For a moment on Aug. 21, many of us in North America, maybe most of us, were thinking and watching one thing, the moon eclipsing the sun.I travelled into the path of totality, to Idaho Falls, which was chosen by NASA as one of its official observation sites. In the nights leading up to the eclipse I attended a series of mind-blowing lectures by different NASA scientists.
A scientist from NASA’s deep space exploration unit looked out into the audience and said he tells kids today that theirs will be the last generation to look at the moon and not see lights on it.
I learned that sunsets on Mars are not red, like we see in the movies, but blue, and humans will be colonizing the planet within 20 years.
An astrovisualization artist showed a computer rendering of the universe and our place in it and then zoomed out to show how far we’ve been able to see with our probes and telescopes. I don’t have words to describe how vast it was, infinite is the best I can find, and we’ve only just begun.
On Aug. 21 with our eclipse glasses on, we watched the moon slowly glide over the sun. The temperature dropped, and the light around us turned flat, like looking through sunglasses. Crescent shadows danced where sunlight filtered through leaves. On the horizon, the sky darkened like a storm was coming.
Then came totality. Those of us who experienced it know it has nothing in common with a partial eclipse. The moment the moon completely covered the sun, its rays changed from blazing yellow to a startling white swirling in blue around a black orb. In the NASA lecture series, the artist had described it as the Eye of Ra from Egyptian hieroglyphics. The celestial power of the moment was visceral. An involuntary gasp came from deep inside me. I was on my parents’ lawn in the countryside outside Idaho Falls, and in the distance I heard people scream. Far away, a dog brayed. The crickets began to chirp, birds sang and stars appeared. The dome of the sky was dark blue, and on the horizon it was like dawn and dusk at the same time, a twilight zone between day and night.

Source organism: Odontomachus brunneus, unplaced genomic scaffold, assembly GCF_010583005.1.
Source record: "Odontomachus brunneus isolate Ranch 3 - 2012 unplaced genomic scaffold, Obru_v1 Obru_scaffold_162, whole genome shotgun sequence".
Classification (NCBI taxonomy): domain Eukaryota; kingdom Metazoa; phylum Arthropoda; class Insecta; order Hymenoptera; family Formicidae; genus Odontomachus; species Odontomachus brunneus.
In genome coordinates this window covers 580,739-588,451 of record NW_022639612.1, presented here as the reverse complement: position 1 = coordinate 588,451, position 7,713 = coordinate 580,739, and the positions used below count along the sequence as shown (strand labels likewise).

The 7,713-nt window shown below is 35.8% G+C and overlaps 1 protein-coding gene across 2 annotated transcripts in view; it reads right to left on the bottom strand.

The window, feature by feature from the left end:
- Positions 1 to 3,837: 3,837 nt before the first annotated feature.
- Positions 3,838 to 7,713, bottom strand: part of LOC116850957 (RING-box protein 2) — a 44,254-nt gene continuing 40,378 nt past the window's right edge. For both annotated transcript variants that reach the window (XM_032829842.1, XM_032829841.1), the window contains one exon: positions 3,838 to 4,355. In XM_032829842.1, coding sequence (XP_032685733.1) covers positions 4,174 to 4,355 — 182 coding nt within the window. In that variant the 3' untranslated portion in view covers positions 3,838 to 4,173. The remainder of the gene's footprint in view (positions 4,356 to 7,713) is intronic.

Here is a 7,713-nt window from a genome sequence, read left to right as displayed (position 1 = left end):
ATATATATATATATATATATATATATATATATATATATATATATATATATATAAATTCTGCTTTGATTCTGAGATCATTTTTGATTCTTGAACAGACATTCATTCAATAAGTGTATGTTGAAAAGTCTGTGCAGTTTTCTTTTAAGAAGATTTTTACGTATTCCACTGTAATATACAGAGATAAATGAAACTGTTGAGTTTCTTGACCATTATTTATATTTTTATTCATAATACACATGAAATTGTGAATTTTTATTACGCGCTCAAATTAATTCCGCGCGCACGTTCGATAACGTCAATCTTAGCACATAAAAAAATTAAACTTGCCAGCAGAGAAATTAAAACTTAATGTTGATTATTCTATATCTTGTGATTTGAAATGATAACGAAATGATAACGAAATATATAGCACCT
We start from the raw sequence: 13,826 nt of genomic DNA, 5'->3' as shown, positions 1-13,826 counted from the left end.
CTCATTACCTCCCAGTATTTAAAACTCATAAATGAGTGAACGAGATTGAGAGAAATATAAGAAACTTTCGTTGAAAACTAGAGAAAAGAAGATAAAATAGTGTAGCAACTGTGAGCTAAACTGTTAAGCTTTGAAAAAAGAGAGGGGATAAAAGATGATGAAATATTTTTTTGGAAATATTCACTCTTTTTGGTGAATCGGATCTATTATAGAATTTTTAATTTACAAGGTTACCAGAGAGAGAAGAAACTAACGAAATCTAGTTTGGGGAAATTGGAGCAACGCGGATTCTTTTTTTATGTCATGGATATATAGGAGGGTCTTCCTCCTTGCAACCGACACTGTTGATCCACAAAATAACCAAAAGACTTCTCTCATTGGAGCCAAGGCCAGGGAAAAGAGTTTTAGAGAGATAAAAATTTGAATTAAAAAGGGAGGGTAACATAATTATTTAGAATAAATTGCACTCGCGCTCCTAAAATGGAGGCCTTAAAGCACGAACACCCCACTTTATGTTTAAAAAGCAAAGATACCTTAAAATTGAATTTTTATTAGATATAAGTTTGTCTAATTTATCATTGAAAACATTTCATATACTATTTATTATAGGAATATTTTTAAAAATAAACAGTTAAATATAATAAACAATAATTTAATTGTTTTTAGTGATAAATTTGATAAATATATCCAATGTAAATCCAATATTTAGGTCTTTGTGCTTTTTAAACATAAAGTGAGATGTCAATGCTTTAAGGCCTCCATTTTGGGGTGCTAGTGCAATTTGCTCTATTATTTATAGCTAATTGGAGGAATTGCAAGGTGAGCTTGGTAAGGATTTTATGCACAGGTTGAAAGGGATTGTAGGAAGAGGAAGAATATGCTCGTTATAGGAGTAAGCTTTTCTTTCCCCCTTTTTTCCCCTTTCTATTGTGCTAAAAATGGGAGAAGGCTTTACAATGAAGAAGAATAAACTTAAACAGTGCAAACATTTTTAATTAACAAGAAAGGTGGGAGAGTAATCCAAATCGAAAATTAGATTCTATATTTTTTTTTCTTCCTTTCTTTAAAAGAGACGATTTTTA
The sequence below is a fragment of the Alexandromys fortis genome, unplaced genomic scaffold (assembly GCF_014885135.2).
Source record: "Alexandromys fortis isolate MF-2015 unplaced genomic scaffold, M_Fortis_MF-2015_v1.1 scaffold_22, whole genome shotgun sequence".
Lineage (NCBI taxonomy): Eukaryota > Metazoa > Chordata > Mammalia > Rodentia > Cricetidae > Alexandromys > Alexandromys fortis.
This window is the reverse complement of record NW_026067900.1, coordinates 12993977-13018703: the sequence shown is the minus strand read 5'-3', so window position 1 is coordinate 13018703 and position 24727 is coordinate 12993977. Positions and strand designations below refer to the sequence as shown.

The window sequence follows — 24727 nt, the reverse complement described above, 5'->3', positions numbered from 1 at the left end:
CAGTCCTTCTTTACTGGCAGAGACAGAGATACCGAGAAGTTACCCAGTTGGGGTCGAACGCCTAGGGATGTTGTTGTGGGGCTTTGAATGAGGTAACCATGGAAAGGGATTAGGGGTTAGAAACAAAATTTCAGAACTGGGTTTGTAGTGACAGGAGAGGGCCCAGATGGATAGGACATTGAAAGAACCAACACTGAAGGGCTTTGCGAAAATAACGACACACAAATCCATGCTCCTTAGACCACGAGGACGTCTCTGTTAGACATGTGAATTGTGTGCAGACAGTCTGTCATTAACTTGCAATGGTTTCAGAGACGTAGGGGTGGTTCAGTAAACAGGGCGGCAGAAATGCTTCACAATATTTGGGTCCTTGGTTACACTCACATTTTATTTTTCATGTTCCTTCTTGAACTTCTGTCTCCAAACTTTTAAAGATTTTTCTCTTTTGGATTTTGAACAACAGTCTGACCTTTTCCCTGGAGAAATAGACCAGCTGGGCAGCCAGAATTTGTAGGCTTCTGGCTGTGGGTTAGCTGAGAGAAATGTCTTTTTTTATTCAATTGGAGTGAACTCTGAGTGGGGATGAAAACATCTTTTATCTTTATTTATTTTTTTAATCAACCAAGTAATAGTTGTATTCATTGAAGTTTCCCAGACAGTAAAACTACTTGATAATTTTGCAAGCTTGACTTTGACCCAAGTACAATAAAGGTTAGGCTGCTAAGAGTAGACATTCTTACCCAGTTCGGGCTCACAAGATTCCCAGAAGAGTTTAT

It lasted for 1 minute and 49 seconds — not long enough. As the moon began to slide away, the diamond ring appeared, an effect caused by the sun shining through the moon’s valleys and mountains. We had to put the eclipse glasses back on, but we’d seen what we came for.
For three hours afterward, we watched bumper-to-bumper, out-of-state traffic slowly drive past my parents’ house toward Interstate 15. People waved and smiled. One man yelled, “thanks for the eclipse.”
One NASA scientist said that on the International Space Station, the first day people talk about their hometowns, the second day they talk about their countries, but by the third day everyone is just a human.
For me, the eclipse was a chance to look beyond the petty squabbles dividing us on Earth, to look forward to the future.